Three decades ago, Christy’s Landing burned to the ground after 53 years on the shores of Lake Waubesa.
This was an intentional fire, set room by room by the fire department as a training exercise. Dick Christenson, the owner at the time, looked at a decaying building and a growing summer boat business and decided a floor-to-ceiling blaze was the best way to give a fresh start to the tavern his dad opened in 1936.
Eric Christenson, the youngest of Dick’s six kids, was 22 when the restaurant burned down in 1989, and had grown up in the original Christy’s. He remembered having “a little party” on that chilly November morning, watching fire consume 2952 Waubesa Ave.
“We had a cooler out there,” Christenson said. “The whole neighborhood came and watched it go down. A lot of people were sad. ... It was bittersweet. We had a bigger, nicer place coming up.”
From the ashes of that first Christy’s Landing rose the lakeside bar that brings a little bit of northern Wisconsin lake life to the Town of Dunn. Every summer, Christy’s hosts pleasure boaters, pickup volleyball players and families in flip-flops tossing bean bags on the Madison side of Lake Waubesa.
On sunny days, the docks fill up fast. (That’s why the burn happened in the first place, to give the business more space.) Christy’s now spans two levels, with stuffed deer, birds and fish mounted on the walls, pull tab lottery machines downstairs and a metal fire pit outside.
Eric Christenson now owns Christy’s with his siblings but largely runs it on his own. He calls it “a tavern more than a restaurant,” with “old fashioneds, beer, burgers outside.” The food, which also includes pizza with the basics, nachos and a lot of fried things, is not the draw as much as inexpensive drinks and a lakeside view.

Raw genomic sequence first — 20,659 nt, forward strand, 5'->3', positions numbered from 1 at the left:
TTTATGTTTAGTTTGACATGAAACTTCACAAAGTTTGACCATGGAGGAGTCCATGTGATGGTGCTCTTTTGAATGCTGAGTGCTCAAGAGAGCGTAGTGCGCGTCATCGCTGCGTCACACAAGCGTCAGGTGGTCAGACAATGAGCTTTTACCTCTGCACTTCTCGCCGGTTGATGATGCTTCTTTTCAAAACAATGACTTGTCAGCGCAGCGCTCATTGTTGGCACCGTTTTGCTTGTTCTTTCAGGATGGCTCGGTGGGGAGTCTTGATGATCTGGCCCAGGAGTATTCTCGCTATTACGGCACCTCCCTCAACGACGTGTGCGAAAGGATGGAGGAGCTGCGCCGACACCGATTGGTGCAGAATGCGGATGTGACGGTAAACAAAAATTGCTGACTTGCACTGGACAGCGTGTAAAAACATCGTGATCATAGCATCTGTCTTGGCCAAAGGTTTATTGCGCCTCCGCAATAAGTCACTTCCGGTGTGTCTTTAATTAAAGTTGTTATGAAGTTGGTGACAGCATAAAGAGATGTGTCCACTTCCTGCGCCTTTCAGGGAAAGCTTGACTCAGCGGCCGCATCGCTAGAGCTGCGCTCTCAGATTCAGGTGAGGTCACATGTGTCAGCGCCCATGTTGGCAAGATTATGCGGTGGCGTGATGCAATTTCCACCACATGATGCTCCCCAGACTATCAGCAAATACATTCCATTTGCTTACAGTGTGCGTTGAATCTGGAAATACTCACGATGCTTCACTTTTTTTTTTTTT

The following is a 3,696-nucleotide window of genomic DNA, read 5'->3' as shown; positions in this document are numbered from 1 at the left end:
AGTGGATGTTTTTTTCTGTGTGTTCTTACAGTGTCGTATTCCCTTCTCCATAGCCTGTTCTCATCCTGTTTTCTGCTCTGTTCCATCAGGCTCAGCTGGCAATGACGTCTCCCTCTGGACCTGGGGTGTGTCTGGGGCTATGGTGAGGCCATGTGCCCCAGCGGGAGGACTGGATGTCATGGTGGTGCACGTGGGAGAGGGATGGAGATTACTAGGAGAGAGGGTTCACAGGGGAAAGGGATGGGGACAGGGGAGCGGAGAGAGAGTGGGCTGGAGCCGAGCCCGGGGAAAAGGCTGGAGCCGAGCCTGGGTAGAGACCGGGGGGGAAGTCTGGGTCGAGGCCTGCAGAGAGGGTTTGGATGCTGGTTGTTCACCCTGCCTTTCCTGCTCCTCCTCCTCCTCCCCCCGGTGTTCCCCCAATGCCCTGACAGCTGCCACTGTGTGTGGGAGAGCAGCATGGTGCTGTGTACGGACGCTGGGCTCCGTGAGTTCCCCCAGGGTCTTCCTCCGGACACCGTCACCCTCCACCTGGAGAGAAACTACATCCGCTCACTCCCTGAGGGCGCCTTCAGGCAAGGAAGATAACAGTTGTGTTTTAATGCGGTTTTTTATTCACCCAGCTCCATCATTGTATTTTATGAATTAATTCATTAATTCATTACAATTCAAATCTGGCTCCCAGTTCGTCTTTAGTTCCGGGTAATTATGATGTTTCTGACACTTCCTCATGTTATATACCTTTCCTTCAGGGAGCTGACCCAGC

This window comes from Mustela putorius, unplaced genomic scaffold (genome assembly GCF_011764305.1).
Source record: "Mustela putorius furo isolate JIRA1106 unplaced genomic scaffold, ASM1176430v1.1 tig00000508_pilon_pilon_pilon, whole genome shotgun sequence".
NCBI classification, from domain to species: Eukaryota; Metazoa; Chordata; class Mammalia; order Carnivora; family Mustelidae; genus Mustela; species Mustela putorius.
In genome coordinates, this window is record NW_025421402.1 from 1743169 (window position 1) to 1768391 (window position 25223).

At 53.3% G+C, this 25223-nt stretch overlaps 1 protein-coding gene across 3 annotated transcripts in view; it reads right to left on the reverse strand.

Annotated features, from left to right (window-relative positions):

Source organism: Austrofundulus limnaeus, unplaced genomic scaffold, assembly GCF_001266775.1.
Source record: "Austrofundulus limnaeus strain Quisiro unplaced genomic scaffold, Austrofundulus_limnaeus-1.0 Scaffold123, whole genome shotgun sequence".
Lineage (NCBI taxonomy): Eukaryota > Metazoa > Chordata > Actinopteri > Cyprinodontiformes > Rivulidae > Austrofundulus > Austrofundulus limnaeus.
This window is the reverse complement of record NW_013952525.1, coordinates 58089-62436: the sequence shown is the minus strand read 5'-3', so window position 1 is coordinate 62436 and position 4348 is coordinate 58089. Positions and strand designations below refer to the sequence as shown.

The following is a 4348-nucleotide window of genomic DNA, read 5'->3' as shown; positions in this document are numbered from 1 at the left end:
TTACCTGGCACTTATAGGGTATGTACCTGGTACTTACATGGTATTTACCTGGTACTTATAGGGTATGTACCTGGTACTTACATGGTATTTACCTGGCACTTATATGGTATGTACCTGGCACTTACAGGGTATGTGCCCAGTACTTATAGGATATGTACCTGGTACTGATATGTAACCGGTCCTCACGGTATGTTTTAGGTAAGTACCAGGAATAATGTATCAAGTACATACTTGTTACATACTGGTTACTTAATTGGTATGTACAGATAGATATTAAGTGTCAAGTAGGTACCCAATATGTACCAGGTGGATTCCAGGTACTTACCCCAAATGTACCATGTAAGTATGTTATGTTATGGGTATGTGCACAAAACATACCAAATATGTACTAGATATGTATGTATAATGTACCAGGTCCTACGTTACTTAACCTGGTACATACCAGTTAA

“We’re selling the experience,” Christenson said. “The views, the laidback atmosphere, ice cold beer near the lake.”
Still, people do come to fuel up. Friday night fish fry is confined to certain parts of the restaurant so as not to overwhelm the kitchen. Options range from boiled and beer-battered cod ($11.99) to breaded lake perch ($15.99) and nearly foot-long filets of grilled walleye ($16.99). There’s a good creamy slaw and the usual starchy sides, crisp waffle fries and baked potatoes and a wild rice blend. The bourbon old fashioned ($7.25) with Jim Beam was sweet and strong.
The patio at Christy’s is about 15 years old, but Christenson has made incremental improvements since the bar reopened in 1990. He adds new carpet and a coat of paint every few years, he said, and built an outdoor tiki hut two summers ago. He’s constantly replacing the outdoor furniture — the bar stools are homemade, he said.
It was a gloomy start to the season, but consistent volleyball leagues helped bring a stream of patrons. Christy’s is a “big small business,” Christenson said, with 40 employees in the summer. He sometimes has to fill in in the kitchen in addition to accounting, maintenance, plumbing and paying bills.
It’s been 83 years now that Christy’s has had a presence in Madison. It stays open late during summer evenings, until midnight on weekdays and bar time on weekends. Customers have stayed loyal, kept coming year after year. So has Christenson, who’s “almost addicted” to this life in the tavern his grandfather started.
“We had a lot of memories in that old building, but we’ve made a lot of new ones too,” Eric said. “I hope it doesn’t come down anytime soon.”